Nothing tastes as good as skinny feels. – Kate Moss
Clearly, Kate’s never had a good helping of seafood linguine with smoked pancetta.
Perhaps I’m digging up old news, seeing as this statement had been made back in 2009. But what’s now become a sartorial soundbite which is an active mantra in anorexic propaganda can’t exactly be classified as old news. It’s actually the status quo, or rather an intrinsic part of the fabric. So yes, I will bring up this old chestnut again.
Where had it all begun? Why skinny? At which point in Western history was it decided that frailty and androgyny was the ultimate form of – ironically – feminine beauty? There was of course the Flapper of the 1920s and Twiggy in the 60s, but up until the 1990s, the female form was in a constant and capricious flux, with a multitude of body types shaping eras. Then the heroine chic came along and we haven’t been able to shake off the emaciation fetish.
Image above: Flapper dancers
There are several theories, one more complex and more politically incorrect than the next. For example, there’s the belief that since the fashion industry is primarily dominated by gay men, the resulting aesthetic is based on this orientation’s attraction towards the slender male figure. (I shall now continue to write this article in an underground bunker in the depths of darkest Peru, where hate mail and complaints by offended parties can’t reach me.) Then there’s the theory that thinness came about with the rise of feminism, with women wanting to shed anything womanly about them – including their physical assets – in order to become more equal to men. There are other conclusions, and most of them contain some semblance of half truths.
I say this is a Western phenomenon because there are societies in Africa whose attitudes towards the female form stand in stark contrast to ours. In Mauritania, leblouh is a thriving practice, where young girls are sent to fat camps to be force-fed 16,000 calories a day, in order to become morbidly obese – a physical state that is seen as sexually desirable according to custom. This in turn will increase the girl’s chances of procuring a husband.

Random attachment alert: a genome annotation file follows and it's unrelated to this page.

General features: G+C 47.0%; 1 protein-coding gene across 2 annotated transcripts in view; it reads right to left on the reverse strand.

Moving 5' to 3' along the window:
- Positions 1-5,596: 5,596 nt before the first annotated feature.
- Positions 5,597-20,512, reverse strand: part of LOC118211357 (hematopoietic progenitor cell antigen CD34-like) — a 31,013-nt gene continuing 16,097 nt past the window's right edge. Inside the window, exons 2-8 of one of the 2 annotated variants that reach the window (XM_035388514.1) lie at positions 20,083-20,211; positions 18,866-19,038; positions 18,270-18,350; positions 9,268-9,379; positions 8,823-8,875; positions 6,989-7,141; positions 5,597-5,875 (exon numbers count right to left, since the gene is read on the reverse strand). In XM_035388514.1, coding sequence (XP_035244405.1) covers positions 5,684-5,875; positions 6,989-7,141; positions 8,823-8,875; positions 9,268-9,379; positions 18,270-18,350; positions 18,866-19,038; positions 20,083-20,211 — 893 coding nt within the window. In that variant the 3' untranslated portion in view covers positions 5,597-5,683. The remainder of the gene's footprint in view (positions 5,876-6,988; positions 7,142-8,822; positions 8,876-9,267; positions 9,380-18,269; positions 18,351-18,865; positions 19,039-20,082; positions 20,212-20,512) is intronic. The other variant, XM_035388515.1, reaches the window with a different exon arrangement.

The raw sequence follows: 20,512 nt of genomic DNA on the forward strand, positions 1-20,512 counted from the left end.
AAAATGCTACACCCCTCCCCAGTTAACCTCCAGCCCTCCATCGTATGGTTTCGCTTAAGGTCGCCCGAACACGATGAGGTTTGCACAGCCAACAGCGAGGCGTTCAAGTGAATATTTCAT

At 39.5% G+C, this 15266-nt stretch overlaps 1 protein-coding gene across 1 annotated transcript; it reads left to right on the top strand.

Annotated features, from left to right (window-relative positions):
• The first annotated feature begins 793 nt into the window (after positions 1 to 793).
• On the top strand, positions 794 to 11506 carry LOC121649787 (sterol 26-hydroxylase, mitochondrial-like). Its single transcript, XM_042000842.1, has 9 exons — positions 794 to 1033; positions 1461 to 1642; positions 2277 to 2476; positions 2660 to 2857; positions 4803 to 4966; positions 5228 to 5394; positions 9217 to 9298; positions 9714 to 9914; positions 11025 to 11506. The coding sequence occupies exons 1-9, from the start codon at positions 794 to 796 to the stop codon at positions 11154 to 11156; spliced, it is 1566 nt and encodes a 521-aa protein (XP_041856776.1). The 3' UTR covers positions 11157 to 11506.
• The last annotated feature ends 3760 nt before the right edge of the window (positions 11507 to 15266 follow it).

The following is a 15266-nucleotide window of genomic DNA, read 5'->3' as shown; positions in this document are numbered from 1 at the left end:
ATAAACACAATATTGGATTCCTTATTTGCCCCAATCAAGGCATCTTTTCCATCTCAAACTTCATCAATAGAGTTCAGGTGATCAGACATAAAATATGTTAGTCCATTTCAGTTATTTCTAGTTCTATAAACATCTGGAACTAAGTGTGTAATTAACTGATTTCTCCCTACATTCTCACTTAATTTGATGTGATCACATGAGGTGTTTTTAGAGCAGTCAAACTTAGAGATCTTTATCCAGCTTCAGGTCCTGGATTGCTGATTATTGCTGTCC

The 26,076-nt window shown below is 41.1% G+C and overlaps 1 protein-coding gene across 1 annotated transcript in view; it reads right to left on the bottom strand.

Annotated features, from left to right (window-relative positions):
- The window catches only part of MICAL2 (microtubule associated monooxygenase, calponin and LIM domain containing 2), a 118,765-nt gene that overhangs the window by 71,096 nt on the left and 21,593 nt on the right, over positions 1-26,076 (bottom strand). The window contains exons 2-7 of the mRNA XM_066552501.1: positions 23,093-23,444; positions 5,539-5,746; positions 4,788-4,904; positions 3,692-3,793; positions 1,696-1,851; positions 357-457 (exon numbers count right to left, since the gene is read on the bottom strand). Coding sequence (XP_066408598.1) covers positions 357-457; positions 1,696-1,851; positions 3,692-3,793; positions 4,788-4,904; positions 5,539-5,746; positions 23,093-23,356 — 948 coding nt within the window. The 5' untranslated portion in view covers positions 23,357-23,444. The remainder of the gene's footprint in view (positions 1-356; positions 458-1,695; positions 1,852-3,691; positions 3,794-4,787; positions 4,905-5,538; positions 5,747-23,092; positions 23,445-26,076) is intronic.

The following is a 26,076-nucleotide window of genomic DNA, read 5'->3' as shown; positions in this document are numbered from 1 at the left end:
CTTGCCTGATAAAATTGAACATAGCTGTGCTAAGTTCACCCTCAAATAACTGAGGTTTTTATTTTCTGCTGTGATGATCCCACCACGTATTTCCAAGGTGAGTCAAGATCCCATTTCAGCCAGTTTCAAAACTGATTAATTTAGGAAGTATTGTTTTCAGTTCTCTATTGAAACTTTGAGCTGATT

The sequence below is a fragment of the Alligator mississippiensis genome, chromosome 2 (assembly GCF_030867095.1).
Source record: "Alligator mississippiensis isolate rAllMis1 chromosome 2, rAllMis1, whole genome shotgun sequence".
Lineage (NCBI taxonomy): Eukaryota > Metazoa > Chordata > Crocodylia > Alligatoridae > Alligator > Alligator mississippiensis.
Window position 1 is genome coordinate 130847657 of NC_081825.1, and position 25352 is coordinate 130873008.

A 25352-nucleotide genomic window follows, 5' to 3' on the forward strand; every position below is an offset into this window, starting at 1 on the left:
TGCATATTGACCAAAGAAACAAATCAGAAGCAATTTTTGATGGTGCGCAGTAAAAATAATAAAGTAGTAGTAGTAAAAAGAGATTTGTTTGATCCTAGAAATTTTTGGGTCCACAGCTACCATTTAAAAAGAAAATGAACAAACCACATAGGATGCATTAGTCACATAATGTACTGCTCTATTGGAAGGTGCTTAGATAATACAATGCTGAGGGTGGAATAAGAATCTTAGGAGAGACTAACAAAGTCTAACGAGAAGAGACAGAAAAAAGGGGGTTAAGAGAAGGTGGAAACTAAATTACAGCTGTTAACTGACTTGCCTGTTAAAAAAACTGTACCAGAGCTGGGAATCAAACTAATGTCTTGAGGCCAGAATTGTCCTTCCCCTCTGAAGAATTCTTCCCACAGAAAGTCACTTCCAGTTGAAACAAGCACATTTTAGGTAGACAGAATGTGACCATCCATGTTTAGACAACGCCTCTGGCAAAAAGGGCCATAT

Image above: A young woman being force fed in Mauritania
What a funny old world we live in. In the continent of Africa, you can either be stuffed or starved to death. In Hollywood, USA an actress in preparation for a movie role will potentially be on a less nourishing diet than a starving child in Eritrea or an Auschwitz prisoner (again, I’m staying well and truly put in Peru). All this is unscientific hyperbole from my part of course, but that we have half the population in the developed zone purposely and drastically limiting their food intake is tragically ironic.
It’s also agitating that for a world that has thankfully raised so much awareness on embracing racial diversity and ethnicity, we have women worldwide trying to achieve physical proportions and attributes that can only be attained if you’re of Nordic, Baltic or Northern European origin… in other words, Aryans. There, I said it (Peruvian bunker, here I come). Women are being pushed to force their bodies into shapes they’re not meant to be, and by failing to do so, are made to feel inadequate for not being Caucasian enough.
Image above: Size Zero
There’s nothing groundbreaking that we can do about it. For years, women have been campaigning about this, but to little or no avail. We’ve still got airbrushed magazines pushing us to diet and pointing out flaws we never thought we had. We’ve still got a fashion industry that is adamant on only using one body type. If anything, it’s got worse, so much so that we’re expected to photoshop ourselves prior to posting pictures on social media. So much so that we’ve got girls aged between five and seven who are already on a diet.
So what is there left for us to do? Keep fighting and break the skinny cycle within our circle. Take pleasure in exercise. Call out fat shamers like Karl Lagerfeld for the misogynists that they really are. Love good food. Scribble ‘photoshop’ a million times over covers and adverts. Above all, remember that your worth lies in your mind and heart, not your size.